Knife Edge Care

A sharp knife is much safer and easier to use than a dull one. Before every use of your kitchen knife, it should be honed (aka steeled), which is the process of realigning micro-sized bends along the knife’s edge from its last use. Honing quickly reforms and straightens the knife’s cutting edge to restore its sharpness. However, honing should not be confused with sharpening the blade. Sharpening is done with a whetstone, ceramic rods, sharpening gadgets, or an electric sharpening machine. Sharpening actually removes metal from the edge to create a new edge.

Honing 

In the professional kitchen, the honing steel is the tool of choice for this task. It is generally a rod of steel (sometimes of ceramic) about 12″ in length. Steels come in round and oval shapes and in different styles. A good honing steel should have a balanced taper towards the tip, be smooth or have regular serrations, be wear-resistant, hard enough (stainless steel with chrome plating), and fitted with high-quality safety features. A knife blade should be honed every time you take it from its block or drawer and as necessary under continuous use.
 
To hone your kitchen knife, you want to draw the blade’s edge at a 20° angle to the steel in an arc from the blade’s heel to the tip. This can be done holding the steel pointing downward with its tip resting on a non-slip cutting board OR the steel upright in one hand while drawing the blade down the steel. The blade should be drawn 6-8 times per side (alternating sides each pass) across the steel. If you are uncertain as to the correct angle, it is simple to find: first hold the blade perpendicular (90°) to the steel, then reduce the angle by half (45°), and then by half again (22.5°), which is just a bit over 20°.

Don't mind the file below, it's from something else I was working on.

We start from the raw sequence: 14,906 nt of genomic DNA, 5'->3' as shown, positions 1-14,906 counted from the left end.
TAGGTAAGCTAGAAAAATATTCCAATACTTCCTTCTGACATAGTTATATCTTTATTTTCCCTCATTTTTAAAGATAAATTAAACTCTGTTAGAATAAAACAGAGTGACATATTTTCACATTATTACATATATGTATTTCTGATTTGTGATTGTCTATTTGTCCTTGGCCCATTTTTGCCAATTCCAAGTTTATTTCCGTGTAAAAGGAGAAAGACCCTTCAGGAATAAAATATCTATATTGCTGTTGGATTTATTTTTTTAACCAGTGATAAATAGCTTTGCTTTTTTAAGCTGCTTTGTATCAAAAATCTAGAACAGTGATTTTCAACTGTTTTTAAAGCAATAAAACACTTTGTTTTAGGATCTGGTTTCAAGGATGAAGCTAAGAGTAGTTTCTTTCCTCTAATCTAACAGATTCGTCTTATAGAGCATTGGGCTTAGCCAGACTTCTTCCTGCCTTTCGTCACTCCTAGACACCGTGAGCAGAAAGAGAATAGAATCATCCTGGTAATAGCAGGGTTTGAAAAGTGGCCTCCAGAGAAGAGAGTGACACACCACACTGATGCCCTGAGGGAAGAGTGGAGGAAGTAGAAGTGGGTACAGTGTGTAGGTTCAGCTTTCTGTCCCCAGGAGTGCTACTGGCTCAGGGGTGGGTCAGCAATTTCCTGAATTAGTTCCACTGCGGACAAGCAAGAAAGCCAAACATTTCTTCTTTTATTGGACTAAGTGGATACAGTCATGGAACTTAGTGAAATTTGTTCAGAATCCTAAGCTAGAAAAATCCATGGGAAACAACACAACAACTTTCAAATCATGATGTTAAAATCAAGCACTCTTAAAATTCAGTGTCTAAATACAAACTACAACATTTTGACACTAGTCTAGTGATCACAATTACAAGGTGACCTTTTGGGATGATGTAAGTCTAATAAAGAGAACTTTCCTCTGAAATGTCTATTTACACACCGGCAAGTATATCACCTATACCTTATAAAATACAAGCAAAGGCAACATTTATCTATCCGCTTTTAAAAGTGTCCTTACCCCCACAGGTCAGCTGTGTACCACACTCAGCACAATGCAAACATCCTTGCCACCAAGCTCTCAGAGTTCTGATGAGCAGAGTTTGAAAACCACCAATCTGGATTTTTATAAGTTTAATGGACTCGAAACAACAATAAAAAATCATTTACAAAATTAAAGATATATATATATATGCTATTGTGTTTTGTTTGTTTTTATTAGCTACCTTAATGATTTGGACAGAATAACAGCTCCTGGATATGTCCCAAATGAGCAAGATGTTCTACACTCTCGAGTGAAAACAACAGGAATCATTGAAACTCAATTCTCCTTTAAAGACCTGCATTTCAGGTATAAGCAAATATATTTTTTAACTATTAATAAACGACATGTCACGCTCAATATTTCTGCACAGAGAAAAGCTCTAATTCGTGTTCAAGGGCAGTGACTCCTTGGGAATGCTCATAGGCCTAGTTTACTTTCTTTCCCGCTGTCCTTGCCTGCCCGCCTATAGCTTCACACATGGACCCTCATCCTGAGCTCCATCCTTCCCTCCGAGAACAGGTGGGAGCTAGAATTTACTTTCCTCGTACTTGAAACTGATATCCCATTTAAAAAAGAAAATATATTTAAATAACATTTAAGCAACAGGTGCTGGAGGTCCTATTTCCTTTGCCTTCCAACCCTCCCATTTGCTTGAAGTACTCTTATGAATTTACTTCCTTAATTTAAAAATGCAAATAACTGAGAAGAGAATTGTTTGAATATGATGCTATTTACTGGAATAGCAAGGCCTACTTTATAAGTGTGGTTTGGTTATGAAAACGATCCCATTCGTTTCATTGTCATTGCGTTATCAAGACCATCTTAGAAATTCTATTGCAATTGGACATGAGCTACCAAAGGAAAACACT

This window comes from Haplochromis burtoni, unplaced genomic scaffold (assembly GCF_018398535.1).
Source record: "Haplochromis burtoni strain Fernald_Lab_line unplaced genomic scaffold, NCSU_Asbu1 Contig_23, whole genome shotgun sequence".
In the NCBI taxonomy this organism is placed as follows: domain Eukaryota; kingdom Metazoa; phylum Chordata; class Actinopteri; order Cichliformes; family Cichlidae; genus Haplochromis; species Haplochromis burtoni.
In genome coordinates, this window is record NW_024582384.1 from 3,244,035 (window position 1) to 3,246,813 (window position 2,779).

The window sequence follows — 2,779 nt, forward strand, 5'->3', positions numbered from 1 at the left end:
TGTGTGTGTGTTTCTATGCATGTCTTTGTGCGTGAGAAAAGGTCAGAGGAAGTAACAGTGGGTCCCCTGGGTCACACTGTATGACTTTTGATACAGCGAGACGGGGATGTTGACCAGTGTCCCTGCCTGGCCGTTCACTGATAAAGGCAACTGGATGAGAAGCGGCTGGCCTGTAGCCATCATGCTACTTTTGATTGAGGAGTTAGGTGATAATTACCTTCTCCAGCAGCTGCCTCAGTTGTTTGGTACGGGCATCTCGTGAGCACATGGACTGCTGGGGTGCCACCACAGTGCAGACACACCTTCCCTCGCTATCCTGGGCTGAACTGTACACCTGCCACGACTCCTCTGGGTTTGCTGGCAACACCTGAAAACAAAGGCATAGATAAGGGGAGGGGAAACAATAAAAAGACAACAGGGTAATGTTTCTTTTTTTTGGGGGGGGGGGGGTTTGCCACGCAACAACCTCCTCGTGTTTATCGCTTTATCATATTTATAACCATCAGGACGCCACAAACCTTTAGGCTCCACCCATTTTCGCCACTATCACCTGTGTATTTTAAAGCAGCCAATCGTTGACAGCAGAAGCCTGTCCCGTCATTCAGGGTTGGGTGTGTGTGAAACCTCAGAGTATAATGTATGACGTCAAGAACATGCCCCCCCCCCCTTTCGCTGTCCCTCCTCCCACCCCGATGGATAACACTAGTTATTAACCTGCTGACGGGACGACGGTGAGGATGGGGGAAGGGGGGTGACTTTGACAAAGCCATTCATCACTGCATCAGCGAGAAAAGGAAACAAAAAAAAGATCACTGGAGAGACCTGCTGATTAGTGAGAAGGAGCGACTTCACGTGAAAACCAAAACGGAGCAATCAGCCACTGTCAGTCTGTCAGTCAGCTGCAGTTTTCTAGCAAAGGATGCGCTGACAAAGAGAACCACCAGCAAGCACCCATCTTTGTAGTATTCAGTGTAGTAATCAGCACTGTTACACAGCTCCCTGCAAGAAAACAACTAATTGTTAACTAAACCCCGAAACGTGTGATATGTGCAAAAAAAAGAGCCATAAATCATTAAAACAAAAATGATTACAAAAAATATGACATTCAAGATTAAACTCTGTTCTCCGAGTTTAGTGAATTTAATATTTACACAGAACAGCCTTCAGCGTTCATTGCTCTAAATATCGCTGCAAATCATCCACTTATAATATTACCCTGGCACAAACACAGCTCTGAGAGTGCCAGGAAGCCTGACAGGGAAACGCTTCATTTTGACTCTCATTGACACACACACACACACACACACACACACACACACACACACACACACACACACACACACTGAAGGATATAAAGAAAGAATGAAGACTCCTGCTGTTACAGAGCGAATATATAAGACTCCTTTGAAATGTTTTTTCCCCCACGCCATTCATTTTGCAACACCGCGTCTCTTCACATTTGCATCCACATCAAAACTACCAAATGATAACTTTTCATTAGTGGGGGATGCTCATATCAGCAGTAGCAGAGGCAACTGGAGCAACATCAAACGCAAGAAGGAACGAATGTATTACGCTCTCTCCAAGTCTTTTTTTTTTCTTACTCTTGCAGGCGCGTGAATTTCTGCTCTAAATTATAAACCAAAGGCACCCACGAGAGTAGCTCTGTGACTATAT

How to hone knife blade edge

Sharpening

Even with routine honing, a knife blade will need sharpening from time to time. Sharpening removes metal from the blade to create a new edge. A whetstone (or sharpening stone) is the most traditional tool for sharpening. There are many, many kinds of sharpening stones, but all will have an abrasive surface of some degree (grit). The coarser the surface, the more metal the stone will remove from the blade; the finer the surface, the less metal it will remove. Your sharpening stone should be as long as the longest blade you sharpen. As in honing, you will want to achieve the correct edge angle for which a mechanical edge guide is useful. 

A manual pull-through knife sharpener eliminates the need for a mechanical edge guide. The sharpening slot is pre-set to ensure the correct angle every time.  

Pull through knife sharpener
F.Dick Rapid Steel  

Electric sharpening machines are available from the very inexpensive to the expensive, but as it often is, you get what you pay for, and an inexpensive electric knife sharpener may actually damage the edge of expensive cutlery. Better electric knife sharpeners will have multiple slots with from coarse to fine bevels to achieve a super-sharp blade edge.  

Commercial quality knife sharpener by F.Dick
F.Dick RS-150 Electric Knife Sharpener  

In closing, don’t neglect honing your knife every time you remove it from the block, and from time to time, sharpen the edge. And if you have expensive, high-performance cutlery in your kitchen, match it with high-quality tools for keeping it sharp.  

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